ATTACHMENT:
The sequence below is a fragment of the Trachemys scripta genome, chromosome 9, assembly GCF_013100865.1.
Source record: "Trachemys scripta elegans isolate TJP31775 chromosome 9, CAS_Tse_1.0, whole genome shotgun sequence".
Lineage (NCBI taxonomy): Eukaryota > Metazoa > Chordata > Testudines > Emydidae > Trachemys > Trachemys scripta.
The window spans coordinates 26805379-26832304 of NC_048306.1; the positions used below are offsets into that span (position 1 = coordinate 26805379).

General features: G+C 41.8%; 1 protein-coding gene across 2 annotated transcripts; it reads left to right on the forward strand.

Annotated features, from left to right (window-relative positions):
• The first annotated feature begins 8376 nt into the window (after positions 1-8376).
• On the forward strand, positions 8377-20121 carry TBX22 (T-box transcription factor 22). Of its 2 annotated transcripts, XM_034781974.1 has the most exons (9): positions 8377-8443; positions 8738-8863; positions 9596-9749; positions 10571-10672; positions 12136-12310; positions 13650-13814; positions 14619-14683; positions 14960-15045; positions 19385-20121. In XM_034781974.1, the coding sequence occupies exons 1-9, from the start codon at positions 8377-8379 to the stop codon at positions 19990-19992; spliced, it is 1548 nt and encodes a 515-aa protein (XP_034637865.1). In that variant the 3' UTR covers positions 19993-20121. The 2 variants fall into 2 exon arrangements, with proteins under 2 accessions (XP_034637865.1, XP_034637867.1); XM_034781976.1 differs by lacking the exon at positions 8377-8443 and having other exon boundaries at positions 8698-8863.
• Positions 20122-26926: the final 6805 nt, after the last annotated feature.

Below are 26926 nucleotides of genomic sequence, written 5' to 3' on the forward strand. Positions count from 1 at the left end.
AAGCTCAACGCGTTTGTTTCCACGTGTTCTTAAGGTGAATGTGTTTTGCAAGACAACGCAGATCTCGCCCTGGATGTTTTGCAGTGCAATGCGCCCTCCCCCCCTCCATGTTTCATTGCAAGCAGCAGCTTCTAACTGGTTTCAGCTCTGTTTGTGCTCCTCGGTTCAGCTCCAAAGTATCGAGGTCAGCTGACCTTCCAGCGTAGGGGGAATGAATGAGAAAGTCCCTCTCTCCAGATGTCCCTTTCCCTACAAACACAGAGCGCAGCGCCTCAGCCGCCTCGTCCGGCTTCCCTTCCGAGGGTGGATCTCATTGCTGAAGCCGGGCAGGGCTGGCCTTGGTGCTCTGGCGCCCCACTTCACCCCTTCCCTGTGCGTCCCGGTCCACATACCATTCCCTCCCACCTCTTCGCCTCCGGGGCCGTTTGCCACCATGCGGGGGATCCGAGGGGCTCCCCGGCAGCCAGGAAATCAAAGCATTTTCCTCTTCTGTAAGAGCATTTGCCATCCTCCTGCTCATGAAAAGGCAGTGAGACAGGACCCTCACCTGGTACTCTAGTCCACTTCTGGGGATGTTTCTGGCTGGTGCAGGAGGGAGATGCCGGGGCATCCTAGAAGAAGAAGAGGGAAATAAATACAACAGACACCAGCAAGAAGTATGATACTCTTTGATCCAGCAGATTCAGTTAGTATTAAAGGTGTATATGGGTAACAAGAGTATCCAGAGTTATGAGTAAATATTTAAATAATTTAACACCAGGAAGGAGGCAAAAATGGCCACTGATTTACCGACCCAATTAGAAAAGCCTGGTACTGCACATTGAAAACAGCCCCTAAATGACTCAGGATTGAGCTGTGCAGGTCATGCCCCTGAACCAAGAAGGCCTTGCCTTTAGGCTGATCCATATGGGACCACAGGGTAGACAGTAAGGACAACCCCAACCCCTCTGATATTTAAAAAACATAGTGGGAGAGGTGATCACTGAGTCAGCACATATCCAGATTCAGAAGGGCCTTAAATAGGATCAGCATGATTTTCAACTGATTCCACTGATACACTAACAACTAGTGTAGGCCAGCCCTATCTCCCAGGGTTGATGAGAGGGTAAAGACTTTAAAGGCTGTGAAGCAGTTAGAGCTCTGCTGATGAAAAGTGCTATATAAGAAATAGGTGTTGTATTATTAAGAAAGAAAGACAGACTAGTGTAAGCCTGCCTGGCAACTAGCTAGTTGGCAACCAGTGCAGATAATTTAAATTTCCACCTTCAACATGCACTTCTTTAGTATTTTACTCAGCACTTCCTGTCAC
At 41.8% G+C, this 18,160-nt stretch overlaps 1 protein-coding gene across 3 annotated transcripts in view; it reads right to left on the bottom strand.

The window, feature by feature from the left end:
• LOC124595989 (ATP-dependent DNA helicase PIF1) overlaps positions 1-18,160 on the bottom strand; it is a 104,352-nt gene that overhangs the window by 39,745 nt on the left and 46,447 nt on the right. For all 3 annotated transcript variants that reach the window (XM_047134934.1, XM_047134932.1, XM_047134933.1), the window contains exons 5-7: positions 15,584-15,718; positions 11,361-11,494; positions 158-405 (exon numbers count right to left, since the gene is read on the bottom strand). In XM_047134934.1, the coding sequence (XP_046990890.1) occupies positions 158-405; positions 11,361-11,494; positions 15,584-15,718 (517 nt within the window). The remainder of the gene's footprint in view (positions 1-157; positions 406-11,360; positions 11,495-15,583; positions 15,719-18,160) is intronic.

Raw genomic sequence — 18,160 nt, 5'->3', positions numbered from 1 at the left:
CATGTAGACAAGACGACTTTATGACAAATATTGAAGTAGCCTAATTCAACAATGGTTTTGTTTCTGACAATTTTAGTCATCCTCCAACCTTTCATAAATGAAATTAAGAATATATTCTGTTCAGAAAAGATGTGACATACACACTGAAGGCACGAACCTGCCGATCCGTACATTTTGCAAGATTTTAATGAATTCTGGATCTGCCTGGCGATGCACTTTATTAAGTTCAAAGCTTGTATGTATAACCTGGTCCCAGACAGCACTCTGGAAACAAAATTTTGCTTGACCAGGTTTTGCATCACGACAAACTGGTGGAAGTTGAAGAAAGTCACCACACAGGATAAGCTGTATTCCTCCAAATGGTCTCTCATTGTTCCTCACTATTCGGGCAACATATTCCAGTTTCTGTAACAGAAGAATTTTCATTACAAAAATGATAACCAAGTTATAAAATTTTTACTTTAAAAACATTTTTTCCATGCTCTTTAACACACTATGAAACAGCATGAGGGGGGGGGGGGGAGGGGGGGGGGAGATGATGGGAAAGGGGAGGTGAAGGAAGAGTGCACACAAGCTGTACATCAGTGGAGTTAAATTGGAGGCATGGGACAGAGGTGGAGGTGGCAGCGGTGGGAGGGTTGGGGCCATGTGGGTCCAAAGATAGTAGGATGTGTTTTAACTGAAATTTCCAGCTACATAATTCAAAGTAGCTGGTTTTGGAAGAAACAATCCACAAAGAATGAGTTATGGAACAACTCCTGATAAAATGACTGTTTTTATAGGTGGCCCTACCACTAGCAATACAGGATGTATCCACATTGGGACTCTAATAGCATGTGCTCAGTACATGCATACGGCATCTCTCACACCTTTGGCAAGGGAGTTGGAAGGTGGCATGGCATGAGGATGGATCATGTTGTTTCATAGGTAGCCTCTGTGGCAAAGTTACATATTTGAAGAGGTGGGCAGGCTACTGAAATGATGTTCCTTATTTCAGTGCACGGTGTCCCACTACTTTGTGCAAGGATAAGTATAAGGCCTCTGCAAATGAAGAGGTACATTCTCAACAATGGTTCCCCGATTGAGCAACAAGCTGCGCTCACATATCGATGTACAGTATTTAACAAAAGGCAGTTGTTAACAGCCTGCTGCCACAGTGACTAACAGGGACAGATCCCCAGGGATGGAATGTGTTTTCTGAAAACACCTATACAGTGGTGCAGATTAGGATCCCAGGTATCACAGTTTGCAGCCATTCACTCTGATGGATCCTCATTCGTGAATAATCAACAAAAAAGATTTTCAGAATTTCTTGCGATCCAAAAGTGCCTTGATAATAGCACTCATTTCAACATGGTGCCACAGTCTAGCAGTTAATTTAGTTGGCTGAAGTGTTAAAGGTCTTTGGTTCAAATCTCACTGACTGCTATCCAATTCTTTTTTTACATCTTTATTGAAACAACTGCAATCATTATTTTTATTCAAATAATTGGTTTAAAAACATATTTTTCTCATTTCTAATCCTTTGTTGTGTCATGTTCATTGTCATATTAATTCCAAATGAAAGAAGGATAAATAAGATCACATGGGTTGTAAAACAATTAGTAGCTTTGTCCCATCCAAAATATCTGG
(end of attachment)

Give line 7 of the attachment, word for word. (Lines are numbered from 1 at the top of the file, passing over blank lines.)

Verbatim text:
• The first annotated feature begins 8376 nt into the window (after positions 1-8376).